Friday, August 17, 2012

Woodstock • Day 3

Woodstock Crowd
Joe Cocker Johnny Winter Jimi Hendrix
The Paul Butterfield Blues Band
Top: The Woodstock Crowd. Clockwise: Joe Cocker; Johnny Winter; Jimi Hendrix; and The Paul Butterfield Blues Band.

We have reached the final day of the Woodstock Music & Art Fair, Sunday, August 18, 1969. I've gone over the first two days, here and here. The crowds were still huge and supportive for the entire three-day weekend, despite the occasional rain. Since Jefferson Airport didn't finish their set until almost 10AM, the Sunday schedule didn't start until 2PM, giving people a chance to catch a few hours of sleep. I would not question that at least some of the audience were wakened by the first strains of Joe Cocker and the Grease Band playing "Something's Coming On" off Cocker's first album, With A Little Help From My Friends. Cocker was known as a Englishman who delivered some of the strongest soul music of the time. The song was written by Cocker and Chris Stainton, who played keyboard in the Grease Band. The band went on to record on their own, back Cocker and also Marianne Faithfull. But here is Cocker singing the R&B classic, "Let's Get Stoned".

The song, written by Nickolas Ashford, Valerie Simpson and Josephine Armstead, was first recorded by the Coasters in 1965. Then there was the first and only repeat of the festival. Country Joe and the Fish. Well, Country Joe McDonald was a repeat, this time with his former band, the Fish. Then came the English band known for their strong Blue Rock, Ten Years After. The band got their name after it formed in 1966, ten years after Elvis Presley had his breakout in 1956. Then came another of my favorites at the festival, The Band. So Robbie Robertson, Levon Helm, Rick Danko, Garth Hudson, and Richie Manuel took to the stage at 10PM Sunday night, paying some of their great songs. The Band were followed by by the great blues guitarist Johnny Winter, who was joined for at least part of the set by his brother, Edgar Winter. Johnny was known for his amazing guitar work, playing the blues with greats like Muddy Waters. He also loved to incorporate his influences in his music, like Native American rhythms. Here he is playing the third song in his set, which began at midnight Sunday night. "Mean Town Blues" is a song he had written himself.

While Winter had set the bar high with his set, with great music including the jam featured above. He was followed by the brilliant group, Crosby, Stills, Nash & Young. David Crosby, Stephen Stills, Graham Nash and Neil Young played a brilliant set of some of their best music, with their mind-blowing harmonies and compelling music. Apparently, 6AM meant it was time for more Blues, and the Paul Butterfield Blues Band took to the stage. Butterfield love the blues, and after hooking up with fellow Blues lover Elvin Bishop, was ofter hanging with Blues legends Muddy Waters, Howlin' Wolf, Little Walter and Otis Rush. And while he often took on lead vocals, his fantastic harmonica playing is where he excelled. Butterfield also formed the Paul Butterfield Blues Band. At Woodstock, he performed Little Walter's song, "Everything's Gonna Be Alright".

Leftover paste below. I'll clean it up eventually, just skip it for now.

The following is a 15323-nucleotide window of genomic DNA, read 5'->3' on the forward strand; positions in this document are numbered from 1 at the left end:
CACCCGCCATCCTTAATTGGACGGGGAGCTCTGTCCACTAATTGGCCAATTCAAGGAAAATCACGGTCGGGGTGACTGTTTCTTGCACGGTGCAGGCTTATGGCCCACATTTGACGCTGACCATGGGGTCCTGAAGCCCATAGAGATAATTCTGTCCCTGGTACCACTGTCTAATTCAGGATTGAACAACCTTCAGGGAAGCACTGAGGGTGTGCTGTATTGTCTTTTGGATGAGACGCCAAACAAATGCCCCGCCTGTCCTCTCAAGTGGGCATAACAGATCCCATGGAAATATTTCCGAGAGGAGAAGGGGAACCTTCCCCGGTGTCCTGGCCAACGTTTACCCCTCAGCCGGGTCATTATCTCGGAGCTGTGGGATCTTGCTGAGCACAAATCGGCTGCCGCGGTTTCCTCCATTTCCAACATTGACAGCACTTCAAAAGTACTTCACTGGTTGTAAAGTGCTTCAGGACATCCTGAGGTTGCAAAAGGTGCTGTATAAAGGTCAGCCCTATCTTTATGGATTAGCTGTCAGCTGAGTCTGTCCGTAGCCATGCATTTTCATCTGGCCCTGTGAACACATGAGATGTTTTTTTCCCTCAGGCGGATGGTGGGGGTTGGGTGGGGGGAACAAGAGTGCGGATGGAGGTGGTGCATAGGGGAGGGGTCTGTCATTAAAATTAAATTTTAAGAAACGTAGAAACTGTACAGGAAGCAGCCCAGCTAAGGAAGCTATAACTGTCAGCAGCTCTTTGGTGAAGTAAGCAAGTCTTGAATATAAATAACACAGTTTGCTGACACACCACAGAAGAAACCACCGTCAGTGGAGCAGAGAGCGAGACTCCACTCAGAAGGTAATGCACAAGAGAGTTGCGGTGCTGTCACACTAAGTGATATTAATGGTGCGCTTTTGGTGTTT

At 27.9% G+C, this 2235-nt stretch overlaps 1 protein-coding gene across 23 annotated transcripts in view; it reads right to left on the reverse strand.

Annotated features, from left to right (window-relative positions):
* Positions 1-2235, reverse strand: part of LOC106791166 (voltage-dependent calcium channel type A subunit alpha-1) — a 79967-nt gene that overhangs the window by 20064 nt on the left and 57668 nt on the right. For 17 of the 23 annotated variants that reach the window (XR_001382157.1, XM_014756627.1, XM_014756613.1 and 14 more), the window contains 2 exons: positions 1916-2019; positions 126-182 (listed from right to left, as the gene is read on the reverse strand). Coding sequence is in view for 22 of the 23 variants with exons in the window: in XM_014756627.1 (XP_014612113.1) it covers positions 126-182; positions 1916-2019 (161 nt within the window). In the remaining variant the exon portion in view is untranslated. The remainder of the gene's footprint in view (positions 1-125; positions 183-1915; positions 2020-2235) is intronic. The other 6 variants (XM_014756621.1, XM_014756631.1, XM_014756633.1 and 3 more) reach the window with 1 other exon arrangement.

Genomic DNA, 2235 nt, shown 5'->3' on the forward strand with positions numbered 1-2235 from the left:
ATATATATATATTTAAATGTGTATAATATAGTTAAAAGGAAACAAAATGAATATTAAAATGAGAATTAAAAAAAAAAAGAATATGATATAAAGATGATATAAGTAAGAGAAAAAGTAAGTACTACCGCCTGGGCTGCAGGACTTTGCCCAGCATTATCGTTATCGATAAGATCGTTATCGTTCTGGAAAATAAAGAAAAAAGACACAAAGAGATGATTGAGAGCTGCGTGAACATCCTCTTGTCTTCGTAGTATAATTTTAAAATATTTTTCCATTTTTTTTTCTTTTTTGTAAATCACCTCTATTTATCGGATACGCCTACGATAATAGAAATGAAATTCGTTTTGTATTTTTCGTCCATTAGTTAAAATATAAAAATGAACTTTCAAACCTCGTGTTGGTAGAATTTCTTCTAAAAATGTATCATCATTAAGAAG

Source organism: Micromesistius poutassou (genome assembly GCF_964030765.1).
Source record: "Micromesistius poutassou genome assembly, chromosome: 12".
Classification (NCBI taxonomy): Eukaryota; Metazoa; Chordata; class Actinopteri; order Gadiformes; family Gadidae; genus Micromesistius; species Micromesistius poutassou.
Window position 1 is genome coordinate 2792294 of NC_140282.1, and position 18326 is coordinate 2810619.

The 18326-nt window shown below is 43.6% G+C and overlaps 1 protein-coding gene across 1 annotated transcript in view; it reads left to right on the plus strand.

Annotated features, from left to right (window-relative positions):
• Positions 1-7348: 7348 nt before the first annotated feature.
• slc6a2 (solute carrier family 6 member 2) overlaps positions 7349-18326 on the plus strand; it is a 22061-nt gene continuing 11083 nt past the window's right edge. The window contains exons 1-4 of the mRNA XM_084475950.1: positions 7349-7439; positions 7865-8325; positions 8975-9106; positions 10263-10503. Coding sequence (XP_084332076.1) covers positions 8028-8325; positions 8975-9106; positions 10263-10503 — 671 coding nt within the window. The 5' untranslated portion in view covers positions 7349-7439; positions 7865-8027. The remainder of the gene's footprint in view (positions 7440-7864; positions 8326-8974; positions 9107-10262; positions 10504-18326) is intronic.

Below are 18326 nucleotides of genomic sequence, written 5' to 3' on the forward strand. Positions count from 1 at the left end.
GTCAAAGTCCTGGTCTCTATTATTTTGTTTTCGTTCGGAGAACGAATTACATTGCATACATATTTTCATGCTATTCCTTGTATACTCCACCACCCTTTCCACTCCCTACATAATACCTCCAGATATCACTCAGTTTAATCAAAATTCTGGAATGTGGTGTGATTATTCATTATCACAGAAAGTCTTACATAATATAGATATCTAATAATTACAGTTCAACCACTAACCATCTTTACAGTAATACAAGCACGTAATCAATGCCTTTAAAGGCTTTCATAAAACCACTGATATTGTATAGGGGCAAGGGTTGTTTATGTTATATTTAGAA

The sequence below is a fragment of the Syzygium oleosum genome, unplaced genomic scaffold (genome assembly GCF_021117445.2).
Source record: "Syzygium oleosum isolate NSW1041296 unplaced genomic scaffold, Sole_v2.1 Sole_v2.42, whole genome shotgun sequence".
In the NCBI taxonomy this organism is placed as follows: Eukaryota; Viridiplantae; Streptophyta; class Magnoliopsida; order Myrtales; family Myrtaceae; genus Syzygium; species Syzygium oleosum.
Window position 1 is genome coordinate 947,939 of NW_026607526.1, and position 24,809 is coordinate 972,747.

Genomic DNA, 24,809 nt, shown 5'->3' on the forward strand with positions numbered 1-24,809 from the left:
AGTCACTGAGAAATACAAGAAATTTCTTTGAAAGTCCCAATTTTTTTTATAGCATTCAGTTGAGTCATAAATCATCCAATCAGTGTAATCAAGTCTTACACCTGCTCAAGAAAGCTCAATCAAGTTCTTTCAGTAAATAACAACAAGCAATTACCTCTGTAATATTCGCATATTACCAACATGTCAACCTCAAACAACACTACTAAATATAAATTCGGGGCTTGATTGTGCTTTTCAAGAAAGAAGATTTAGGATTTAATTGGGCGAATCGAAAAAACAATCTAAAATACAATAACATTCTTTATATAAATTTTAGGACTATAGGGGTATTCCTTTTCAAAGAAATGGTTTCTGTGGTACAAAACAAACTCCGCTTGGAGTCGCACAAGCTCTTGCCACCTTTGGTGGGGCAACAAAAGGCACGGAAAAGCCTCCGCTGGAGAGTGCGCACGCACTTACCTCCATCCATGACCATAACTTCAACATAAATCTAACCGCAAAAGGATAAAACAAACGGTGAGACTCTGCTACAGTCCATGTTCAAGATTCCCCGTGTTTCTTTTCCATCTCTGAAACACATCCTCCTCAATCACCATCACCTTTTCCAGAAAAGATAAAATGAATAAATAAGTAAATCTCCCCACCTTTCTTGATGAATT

At 7:30AM Monday morning, Sha Na Na. They were a group known for their retro look and sound, playing 1950s Doo-Wop and Rock And Roll. Once they were done, it was time for the final act of the festival. Those honors went to the great Jimi Hendrix, playing with the Band of Gypsys, although introduced at the Jimi Hendrix Experience. From 9AM to just past 11AM, they rocked, rolled, and jammed like there was no tomorrow. He played some of his greatest music, and gave performances that will go down in history, His classic psychedelic version of the "Star Spangled Banner" is legendary. He also played music he was known and will be known for forever, like his great song, "Purple Haze".

And so, at 11:10AM on Monday morning, the Woodstock Music Festival came to a close. Sadly, just thirteen months later, Hendrix was found dead in London, the victim of an apparent overdose. Controversy swirled around his death, with lies being told about what went on, and some people suggesting he might have been murdered. But in August of 1969, he took part in an event that will keep him memory forever alive and vibrant. Woodstock is a music festival that will continue to be the topic of conversation for music lovers of all eras.

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